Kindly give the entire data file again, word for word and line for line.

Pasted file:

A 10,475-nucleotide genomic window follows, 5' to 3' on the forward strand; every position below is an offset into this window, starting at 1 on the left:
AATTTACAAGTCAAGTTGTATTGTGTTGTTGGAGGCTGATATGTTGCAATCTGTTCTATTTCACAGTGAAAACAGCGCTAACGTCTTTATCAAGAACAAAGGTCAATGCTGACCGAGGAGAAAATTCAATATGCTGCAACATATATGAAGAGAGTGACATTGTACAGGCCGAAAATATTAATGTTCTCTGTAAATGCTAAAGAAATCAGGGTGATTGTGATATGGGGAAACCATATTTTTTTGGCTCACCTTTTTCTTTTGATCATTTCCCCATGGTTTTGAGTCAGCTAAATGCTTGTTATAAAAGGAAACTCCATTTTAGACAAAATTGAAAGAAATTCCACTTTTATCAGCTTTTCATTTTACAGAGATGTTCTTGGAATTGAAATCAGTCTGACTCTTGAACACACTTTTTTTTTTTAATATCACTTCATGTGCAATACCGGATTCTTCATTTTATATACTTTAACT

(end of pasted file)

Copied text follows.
A 10,475-nucleotide genomic window follows, 5' to 3' on the forward strand; every position below is an offset into this window, starting at 1 on the left:
AATTTACAAGTCAAGTTGTATTGTGTTGTTGGAGGCTGATATGTTGCAATCTGTTCTATTTCACAGTGAAAACAGCGCTAACGTCTTTATCAAGAACAAAGGTCAATGCTGACCGAGGAGAAAATTCAATATGCTGCAACATATATGAAGAGAGTGACATTGTACAGGCCGAAAATATTAATGTTCTCTGTAAATGCTAAAGAAATCAGGGTGATTGTGATATGGGGAAACCATATTTTTTTGGCTCACCTTTTTCTTTTGATCATTTCCCCATGGTTTTGAGTCAGCTAAATGCTTGTTATAAAAGGAAACTCCATTTTAGACAAAATTGAAAGAAATTCCACTTTTATCAGCTTTTCATTTTACAGAGATGTTCTTGGAATTGAAATCAGTCTGACTCTTGAACACACTTTTTTTTTTTAATATCACTTCATGTGCAATACCGGATTCTTCATTTTATATACTTTAACT